How Planning Your Wedding Can Make You a Money-Grabbing Monster
After a British couple intimate they want more money as a gift from one of their wedding guests, etiquette experts explain why planning nuptials can descend into a hive of bad manners.
A newlywed British couple wrote to one of their guests after she gave them a £100 gift, asking if they would like to make an ‘adjustment’ to the amount and give them a bit more.
The story has triggered a fresh wave of etiquette-based soul searching and concern—in the land that invented them—that we have entered the post-manners age.
The shocked guest, who had recently received an inheritance, took to U.K. bulletin board mumsnet.com to voice their astonishment at the letter which said, “We were surprised that your contribution didn’t seem to match the warmth of your good wishes on our big day. In view of your own position, if you wanted to send any adjustment it would be thankfully received.”
After they posted details of the incident, they received thousands of responses and national newspaper coverage.
Most respondents urged them to cancel the original check.
The Daily Beast (politely) requested comment from some leading lights in the world of etiquette on the affair.
Nick Sullivan, the immaculately well-behaved, British-born fashion editor of America’s Esquire magazine, said, “Canceling the original check would be to descend to the bridal couple’s level and negate the completely normal and generous spirit in which it was originally given.
“Marital moneyfests have been part of the wedding ceremony in countless cultures for thousands of years and, of course, it’s justifiable in relatively impoverished places where it’s a couple’s one moment in life to set themselves up for raising a family.
“But that’s not what we’re talking about here.
“This is about people seeing the wedding list as a way to line their pockets.”
Indeed, a wedding planner who spoke to The Daily Beast on condition of anonymity said, “It’s not uncommon for the happy couple to embark on a vicious round of character assassination as they unwrap each gift and try to guess how much it is worth.
“When people are specifically asking to be given money, they are often looking to get ‘refunded’ or make a ‘profit’ on the cost of the wedding. Anyone who works in this business has seen them start slagging off people who give them less than a certain amount. The only difference here is that the couple actually went one step further and sent this email. They probably sent a dozen of them.”
Indeed, some might say that complaining about the size of a cash gift is not so much worse than the venerable tradition of a ‘wedding list’ where couples leave a list of all the things they desire at a department store (the polite excuse for the thinking behind the list is to avoid duplication).
According to some sources in the wedding world, this itself is a tradition that is increasingly being abused.
“A nice couple will always strive to make their wedding list ‘modular,’ said the expert. “So, for example, they might put their names down at Spode [the posh crockery company] and you could buy them anything from one teacup to a soup tureen. But increasingly you see wedding lists where things just start at £300. Guests feel they are being held to ransom.”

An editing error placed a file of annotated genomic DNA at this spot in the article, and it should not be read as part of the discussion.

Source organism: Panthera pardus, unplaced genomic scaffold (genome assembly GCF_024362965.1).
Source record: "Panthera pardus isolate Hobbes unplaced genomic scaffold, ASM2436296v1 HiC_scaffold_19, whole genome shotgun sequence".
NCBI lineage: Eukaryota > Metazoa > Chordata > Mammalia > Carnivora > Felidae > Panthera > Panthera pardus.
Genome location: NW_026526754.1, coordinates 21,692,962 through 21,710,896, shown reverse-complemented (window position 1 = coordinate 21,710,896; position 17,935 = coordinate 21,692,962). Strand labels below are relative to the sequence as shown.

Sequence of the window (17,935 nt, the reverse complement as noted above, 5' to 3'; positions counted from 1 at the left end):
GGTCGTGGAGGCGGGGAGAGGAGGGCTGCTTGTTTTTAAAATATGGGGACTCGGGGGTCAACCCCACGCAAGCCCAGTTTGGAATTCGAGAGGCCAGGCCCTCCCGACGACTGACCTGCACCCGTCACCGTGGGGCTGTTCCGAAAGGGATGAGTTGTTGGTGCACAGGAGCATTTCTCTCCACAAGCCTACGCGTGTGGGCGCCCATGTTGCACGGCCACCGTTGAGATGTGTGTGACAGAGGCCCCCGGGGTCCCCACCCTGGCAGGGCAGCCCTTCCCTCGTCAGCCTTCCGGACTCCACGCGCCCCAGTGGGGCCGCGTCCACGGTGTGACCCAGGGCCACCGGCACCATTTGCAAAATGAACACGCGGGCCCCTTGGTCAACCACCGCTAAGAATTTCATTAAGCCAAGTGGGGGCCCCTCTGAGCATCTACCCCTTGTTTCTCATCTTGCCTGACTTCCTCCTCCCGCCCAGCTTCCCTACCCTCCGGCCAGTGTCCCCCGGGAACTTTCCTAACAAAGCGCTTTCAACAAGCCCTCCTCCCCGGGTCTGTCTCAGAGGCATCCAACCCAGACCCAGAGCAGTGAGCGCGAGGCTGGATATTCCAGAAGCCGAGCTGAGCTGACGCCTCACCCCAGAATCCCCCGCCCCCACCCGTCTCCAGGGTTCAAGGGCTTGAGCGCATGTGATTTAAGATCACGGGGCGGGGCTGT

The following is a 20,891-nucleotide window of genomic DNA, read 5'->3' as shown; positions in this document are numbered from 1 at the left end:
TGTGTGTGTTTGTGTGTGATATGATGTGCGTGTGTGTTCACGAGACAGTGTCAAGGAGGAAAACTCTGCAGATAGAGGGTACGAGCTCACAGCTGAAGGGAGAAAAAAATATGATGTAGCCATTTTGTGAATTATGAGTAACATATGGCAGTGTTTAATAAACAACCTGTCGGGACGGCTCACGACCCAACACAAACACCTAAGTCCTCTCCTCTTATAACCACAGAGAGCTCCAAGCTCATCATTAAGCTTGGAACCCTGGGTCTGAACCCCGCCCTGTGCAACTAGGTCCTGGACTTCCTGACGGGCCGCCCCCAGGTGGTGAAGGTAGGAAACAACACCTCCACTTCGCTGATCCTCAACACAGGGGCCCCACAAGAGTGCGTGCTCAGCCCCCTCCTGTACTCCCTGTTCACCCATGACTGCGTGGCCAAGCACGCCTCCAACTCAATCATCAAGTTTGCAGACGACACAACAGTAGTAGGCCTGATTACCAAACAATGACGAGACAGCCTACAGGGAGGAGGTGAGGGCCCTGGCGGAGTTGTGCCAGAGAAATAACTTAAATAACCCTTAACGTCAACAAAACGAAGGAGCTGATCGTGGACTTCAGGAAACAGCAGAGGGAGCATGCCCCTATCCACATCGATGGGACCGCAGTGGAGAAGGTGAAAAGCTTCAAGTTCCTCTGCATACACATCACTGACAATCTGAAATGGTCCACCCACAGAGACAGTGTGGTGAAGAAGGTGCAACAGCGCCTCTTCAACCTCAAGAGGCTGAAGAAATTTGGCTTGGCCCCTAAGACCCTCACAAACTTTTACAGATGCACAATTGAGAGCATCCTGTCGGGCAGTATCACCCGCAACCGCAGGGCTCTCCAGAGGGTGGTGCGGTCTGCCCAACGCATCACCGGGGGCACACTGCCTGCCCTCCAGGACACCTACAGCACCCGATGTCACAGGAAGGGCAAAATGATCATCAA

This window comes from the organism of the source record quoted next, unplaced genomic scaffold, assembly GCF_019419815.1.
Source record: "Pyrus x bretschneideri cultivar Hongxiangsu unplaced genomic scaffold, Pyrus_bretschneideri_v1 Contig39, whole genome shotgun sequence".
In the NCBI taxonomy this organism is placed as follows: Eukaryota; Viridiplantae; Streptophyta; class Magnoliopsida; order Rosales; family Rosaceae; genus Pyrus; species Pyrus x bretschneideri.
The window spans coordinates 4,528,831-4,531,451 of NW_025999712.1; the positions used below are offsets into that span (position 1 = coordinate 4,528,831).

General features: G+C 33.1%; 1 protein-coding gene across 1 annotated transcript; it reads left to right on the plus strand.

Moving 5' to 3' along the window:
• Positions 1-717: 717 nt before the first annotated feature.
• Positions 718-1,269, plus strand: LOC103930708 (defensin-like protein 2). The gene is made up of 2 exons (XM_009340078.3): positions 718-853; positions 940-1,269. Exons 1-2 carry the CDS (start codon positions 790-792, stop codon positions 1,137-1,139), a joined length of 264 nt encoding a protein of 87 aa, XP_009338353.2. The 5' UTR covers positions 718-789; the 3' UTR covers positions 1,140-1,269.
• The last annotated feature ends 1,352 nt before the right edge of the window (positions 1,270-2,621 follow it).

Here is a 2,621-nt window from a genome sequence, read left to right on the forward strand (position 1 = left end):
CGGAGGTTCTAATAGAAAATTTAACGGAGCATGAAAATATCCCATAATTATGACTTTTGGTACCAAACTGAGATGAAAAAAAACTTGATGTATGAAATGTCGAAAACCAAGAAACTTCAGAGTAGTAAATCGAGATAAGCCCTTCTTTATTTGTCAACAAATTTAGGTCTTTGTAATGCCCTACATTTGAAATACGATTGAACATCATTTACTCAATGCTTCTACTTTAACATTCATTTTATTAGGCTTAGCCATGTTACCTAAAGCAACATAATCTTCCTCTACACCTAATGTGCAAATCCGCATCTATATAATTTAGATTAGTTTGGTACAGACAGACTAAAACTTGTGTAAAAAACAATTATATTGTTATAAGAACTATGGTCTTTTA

Sullivan makes the point that although manners in general “do generally seem to be stored in the fossil department of the Smithsonian these days,” hosting a wedding brings out the worst in people.
“Good manners are generally designed to focus one’s thoughts on others instead of oneself. People with poor manners are generally egomaniacs. While planning a wedding, bridal couples can sometimes briefly merge into a single Jabba The Hut-like being of self-centeredness.”
So how to reply to a letter seeking an ‘adjustment’ to a wedding gift?
Bill Prince, deputy editor of British GQ, suggests advising such people to seek annulment: “I would say if anyone put my present ahead of my presence in any consideration of the success of their nuptials I would send them the number of a divorce lawyer. Manners should be taught at the same time as the facts of life—ignorance, whether willful or not, will only lead to trouble later in life.”
Sullivan says, “I think the only answer I would send is ‘Wow.’ Nothing else. It is not an attack but makes it clear, if they care to think about it, that they have somehow stepped across a line and done something inexcusable.”
The wedding planner says, however, that we should be more generous. “This is far from the worse behavior I have ever seen. In the run-up to most weddings, either the bride or groom tells some close family member (usually an in-law) that they never want to see them again and wish they were dead. You have to chalk it up to temporary insanity and forgive them. Most of these Bride and Groom-zillas are back to normal within a few months.”
The poster of the story themselves returned to the thread to say that, in the end, she chose to reply with one sentence: “I assume this was some sort of mistake?”
Some days later, she said, the bride had still not responded.